Taipei Times, Mar 13, 2011
By Bradley Winterton
Classical DVD reviews

A new pair of DVDs of Wagner’s Lohengrin from Decca is of great interest. They bear comparison both with the version starring Placido Domingo and Cheryl Studer and with that starring Peter Hofmann and Eva Marton (plus a stunning Leonie Rysanek as Ortrud). But whereas those two earlier renditions were traditional in staging, this one is different, and needs some explanation.

The opera, meant to take place in medieval northern Europe, is here set in the 1930s, though Lohengrin’s blue T-shirt, not to mention a video camera at one point, look out of place even for that. A fascist state is suggested, with guards holding back the populace (loyal enough, you would have thought) and be-suited thugs protecting the villainous Telramund. More significant is the construction throughout most of the opera of an onstage house. This is Lohengrin and Elsa’s future love nest, and you know in advance that it will eventually be brought to ruin, though how this happens comes as a surprise.

This kind of treatment could ruin an intensely Romantic opera like Lohengrin, but it’s carried off with professionalism and just manages to work. Most important is that the musical values of the production are so high that it would have taken more than even this to throw it off track.

The Lohengrin of the young Jonas Kaufmann made the headlines, and he is indeed outstanding throughout. But the Elsa of Anja Harteros proves to be every bit his equal, while the Telramund of Wolfgang Koch is so dynamic he threatens to outshine even the two leads. Michaela Schuster as Ortrud is also of stellar quality, as are Christof Fischesser as Heinrich and Evgeny Nikitrin as the Herald. This, in other words, is a Lohengrin without a weak link, and the Bayerisches Staatsorchester and chorus, with Kent Nagano conducting, are also outstanding.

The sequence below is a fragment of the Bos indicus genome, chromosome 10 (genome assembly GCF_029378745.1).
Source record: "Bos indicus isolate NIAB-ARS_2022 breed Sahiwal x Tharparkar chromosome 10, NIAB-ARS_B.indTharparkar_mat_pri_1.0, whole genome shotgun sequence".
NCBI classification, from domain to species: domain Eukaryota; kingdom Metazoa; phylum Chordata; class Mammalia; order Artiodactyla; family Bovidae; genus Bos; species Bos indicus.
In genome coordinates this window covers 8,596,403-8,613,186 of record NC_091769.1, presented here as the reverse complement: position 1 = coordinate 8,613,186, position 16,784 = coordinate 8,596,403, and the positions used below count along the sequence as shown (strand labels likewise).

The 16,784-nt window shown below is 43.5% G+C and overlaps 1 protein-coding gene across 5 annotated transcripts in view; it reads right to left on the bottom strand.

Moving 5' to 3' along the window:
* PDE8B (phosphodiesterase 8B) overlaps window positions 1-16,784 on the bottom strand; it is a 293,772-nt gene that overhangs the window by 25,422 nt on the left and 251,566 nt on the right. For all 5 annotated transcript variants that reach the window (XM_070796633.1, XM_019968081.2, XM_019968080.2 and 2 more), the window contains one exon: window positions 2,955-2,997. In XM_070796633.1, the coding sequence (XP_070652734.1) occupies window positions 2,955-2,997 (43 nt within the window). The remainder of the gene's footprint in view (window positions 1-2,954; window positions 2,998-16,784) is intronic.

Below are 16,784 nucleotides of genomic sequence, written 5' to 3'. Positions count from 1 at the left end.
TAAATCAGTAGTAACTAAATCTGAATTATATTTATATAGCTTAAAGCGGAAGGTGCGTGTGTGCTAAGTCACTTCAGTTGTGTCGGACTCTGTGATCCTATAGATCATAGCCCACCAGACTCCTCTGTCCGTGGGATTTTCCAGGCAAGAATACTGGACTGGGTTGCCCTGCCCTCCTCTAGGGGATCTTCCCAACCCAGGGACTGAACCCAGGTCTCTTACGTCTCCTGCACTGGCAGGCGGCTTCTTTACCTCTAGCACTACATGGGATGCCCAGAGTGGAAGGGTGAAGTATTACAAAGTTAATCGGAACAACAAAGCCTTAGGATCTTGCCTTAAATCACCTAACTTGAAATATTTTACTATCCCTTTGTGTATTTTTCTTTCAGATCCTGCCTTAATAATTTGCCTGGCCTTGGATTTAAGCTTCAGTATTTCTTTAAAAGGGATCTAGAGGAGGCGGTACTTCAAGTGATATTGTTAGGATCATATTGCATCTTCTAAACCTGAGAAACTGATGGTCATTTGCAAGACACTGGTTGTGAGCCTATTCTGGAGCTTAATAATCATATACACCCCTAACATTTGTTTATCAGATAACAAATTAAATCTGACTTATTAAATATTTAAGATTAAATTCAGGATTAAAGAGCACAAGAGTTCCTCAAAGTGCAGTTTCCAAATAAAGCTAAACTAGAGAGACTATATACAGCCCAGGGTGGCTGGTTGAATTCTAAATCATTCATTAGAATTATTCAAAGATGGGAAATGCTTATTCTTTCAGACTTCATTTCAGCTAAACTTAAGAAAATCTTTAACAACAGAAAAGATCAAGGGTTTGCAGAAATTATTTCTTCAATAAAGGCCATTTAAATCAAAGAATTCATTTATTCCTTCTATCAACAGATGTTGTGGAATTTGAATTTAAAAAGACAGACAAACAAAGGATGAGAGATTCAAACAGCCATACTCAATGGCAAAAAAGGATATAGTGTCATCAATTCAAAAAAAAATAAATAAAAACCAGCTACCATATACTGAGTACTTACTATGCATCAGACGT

So if you want a modern version of this opera, with the highest musical qualities, this version from the Munich Opera House can be unreservedly recommended. If part of the attraction of Lohengrin for you is what Thomas Mann praised as its unique evocation of the medieval dream, an idealized yet vividly concrete world of mystic faith and heraldic shields, then you will be wise to stay with one of the earlier versions.

The camera work of this Lohengrin is exceptionally clear and strong. Kaufmann in tears at having finally to reveal his name and origin, Harteros neurotically pacing back and forth, Nikitin issuing the leader’s orders through a 1930s microphone — all are caught in close-up and with great precision. The video director is Karina Fabich.

The controversial staging is by Richard Jones, the enfant terrible of British theater and opera whose production of Wagner’s Ring cycle at Covent Garden in the mid-1990s was greeted, on its opening night, with howls of derision. He seems to have more nearly got it right this time, though purists will continue to disapprove.

As for Kaufmann, he was invited to sing Lohengrin at Bayreuth shortly after this Munich debut, and will sing Siegmund at the Met next month in the second installment of Robert LePage’s Ring cycle.


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